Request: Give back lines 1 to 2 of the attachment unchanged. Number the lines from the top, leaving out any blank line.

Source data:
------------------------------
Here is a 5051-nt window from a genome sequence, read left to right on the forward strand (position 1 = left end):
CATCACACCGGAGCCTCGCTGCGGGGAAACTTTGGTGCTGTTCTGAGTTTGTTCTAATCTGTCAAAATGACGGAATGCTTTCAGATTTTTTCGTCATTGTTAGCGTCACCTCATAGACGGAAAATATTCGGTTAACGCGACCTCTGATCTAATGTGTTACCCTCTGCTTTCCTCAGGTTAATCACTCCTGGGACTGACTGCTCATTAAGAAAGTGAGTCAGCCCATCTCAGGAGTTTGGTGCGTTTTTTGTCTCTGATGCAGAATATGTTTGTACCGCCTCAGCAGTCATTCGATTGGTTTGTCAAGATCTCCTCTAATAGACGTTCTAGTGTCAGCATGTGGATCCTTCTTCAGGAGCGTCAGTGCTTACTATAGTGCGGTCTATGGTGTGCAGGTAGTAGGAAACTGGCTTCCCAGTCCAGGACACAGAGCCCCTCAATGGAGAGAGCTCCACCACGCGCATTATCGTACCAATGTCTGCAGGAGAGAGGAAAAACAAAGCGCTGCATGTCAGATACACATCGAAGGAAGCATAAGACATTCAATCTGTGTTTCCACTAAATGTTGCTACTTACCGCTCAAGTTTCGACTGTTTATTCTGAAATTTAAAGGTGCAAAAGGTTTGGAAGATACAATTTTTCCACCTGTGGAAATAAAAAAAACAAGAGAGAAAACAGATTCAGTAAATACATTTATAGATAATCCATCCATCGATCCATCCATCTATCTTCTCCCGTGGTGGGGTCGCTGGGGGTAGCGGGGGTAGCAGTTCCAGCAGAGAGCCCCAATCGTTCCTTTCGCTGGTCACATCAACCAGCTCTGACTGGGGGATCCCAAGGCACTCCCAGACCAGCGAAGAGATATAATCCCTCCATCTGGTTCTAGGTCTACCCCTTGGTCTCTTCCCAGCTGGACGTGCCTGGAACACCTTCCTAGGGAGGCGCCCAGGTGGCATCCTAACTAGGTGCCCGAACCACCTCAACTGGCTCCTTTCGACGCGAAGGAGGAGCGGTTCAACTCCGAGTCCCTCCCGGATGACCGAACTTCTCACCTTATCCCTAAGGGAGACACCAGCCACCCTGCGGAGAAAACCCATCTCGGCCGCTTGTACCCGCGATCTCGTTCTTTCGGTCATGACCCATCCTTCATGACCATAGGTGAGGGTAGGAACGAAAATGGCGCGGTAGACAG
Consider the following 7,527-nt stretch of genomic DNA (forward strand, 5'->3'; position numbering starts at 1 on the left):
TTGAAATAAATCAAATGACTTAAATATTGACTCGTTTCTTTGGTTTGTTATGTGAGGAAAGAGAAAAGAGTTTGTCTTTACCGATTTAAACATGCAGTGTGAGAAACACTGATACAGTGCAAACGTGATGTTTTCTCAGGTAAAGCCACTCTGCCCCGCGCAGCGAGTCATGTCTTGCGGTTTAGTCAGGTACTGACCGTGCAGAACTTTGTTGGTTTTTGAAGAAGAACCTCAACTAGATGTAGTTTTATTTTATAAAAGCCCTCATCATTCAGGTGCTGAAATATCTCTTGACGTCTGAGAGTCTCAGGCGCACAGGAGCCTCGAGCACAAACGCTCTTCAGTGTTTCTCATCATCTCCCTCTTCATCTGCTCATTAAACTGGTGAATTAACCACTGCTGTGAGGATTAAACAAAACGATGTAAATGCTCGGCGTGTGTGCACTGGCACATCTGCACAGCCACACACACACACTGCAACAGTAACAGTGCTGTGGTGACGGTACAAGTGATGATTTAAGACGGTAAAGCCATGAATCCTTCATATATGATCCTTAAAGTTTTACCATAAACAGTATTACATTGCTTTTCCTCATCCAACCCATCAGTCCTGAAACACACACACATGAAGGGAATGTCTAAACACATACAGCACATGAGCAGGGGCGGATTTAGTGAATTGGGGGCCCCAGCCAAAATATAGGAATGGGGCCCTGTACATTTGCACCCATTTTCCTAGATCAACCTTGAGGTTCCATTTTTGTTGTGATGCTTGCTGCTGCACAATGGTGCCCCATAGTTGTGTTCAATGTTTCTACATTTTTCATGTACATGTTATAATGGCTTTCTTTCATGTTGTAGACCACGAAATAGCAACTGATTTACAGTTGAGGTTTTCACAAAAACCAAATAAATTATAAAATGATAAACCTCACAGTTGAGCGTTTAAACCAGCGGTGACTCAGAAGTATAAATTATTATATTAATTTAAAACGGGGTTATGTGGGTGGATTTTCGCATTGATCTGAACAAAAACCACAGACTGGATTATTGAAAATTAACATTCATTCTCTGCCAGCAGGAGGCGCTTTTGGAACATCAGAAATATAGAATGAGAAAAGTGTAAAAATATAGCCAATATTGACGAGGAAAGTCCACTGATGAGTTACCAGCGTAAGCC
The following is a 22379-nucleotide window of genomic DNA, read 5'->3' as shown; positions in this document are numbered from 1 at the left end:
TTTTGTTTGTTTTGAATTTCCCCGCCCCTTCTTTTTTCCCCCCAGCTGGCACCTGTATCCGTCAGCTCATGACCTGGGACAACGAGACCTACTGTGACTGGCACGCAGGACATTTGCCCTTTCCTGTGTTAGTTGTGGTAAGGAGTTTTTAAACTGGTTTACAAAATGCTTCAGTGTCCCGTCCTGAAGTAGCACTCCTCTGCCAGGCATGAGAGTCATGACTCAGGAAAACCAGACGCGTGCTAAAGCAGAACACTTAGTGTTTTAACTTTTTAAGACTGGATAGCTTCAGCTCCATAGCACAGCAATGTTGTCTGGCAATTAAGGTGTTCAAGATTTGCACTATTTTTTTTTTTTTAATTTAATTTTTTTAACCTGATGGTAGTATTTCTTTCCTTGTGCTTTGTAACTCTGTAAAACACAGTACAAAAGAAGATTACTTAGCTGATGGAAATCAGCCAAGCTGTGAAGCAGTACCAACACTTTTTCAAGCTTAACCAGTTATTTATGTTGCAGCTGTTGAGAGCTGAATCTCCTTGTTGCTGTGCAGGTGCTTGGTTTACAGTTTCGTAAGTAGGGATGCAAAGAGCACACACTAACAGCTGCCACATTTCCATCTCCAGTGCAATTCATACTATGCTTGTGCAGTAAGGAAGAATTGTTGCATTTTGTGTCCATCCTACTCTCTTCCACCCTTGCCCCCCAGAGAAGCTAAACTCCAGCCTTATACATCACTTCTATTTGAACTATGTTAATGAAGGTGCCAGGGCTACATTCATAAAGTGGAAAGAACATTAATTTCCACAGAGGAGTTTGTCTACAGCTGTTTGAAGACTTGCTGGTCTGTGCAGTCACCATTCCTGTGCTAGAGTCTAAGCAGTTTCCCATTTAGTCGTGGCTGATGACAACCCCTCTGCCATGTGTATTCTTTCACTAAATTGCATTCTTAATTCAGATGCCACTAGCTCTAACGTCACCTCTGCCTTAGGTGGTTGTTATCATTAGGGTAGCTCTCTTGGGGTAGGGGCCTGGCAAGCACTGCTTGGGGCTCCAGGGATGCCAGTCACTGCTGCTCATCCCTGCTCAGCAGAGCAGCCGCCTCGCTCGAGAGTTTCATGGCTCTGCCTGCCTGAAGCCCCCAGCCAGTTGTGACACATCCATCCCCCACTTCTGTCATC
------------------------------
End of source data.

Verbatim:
Here is a 5051-nt window from a genome sequence, read left to right on the forward strand (position 1 = left end):
CATCACACCGGAGCCTCGCTGCGGGGAAACTTTGGTGCTGTTCTGAGTTTGTTCTAATCTGTCAAAATGACGGAATGCTTTCAGATTTTTTCGTCATTGTTAGCGTCACCTCATAGACGGAAAATATTCGGTTAACGCGACCTCTGATCTAATGTGTTACCCTCTGCTTTCCTCAGGTTAATCACTCCTGGGACTGACTGCTCATTAAGAAAGTGAGTCAGCCCATCTCAGGAGTTTGGTGCGTTTTTTGTCTCTGATGCAGAATATGTTTGTACCGCCTCAGCAGTCATTCGATTGGTTTGTCAAGATCTCCTCTAATAGACGTTCTAGTGTCAGCATGTGGATCCTTCTTCAGGAGCGTCAGTGCTTACTATAGTGCGGTCTATGGTGTGCAGGTAGTAGGAAACTGGCTTCCCAGTCCAGGACACAGAGCCCCTCAATGGAGAGAGCTCCACCACGCGCATTATCGTACCAATGTCTGCAGGAGAGAGGAAAAACAAAGCGCTGCATGTCAGATACACATCGAAGGAAGCATAAGACATTCAATCTGTGTTTCCACTAAATGTTGCTACTTACCGCTCAAGTTTCGACTGTTTATTCTGAAATTTAAAGGTGCAAAAGGTTTGGAAGATACAATTTTTCCACCTGTGGAAATAAAAAAAACAAGAGAGAAAACAGATTCAGTAAATACATTTATAGATAATCCATCCATCGATCCATCCATCTATCTTCTCCCGTGGTGGGGTCGCTGGGGGTAGCGGGGGTAGCAGTTCCAGCAGAGAGCCCCAATCGTTCCTTTCGCTGGTCACATCAACCAGCTCTGACTGGGGGATCCCAAGGCACTCCCAGACCAGCGAAGAGATATAATCCCTCCATCTGGTTCTAGGTCTACCCCTTGGTCTCTTCCCAGCTGGACGTGCCTGGAACACCTTCCTAGGGAGGCGCCCAGGTGGCATCCTAACTAGGTGCCCGAACCACCTCAACTGGCTCCTTTCGACGCGAAGGAGGAGCGGTTCAACTCCGAGTCCCTCCCGGATGACCGAACTTCTCACCTTATCCCTAAGGGAGACACCAGCCACCCTGCGGAGAAAACCCATCTCGGCCGCTTGTACCCGCGATCTCGTTCTTTCGGTCATGACCCATCCTTCATGACCATAGGTGAGGGTAGGAACGAAAATGGCGCGGTAGACAG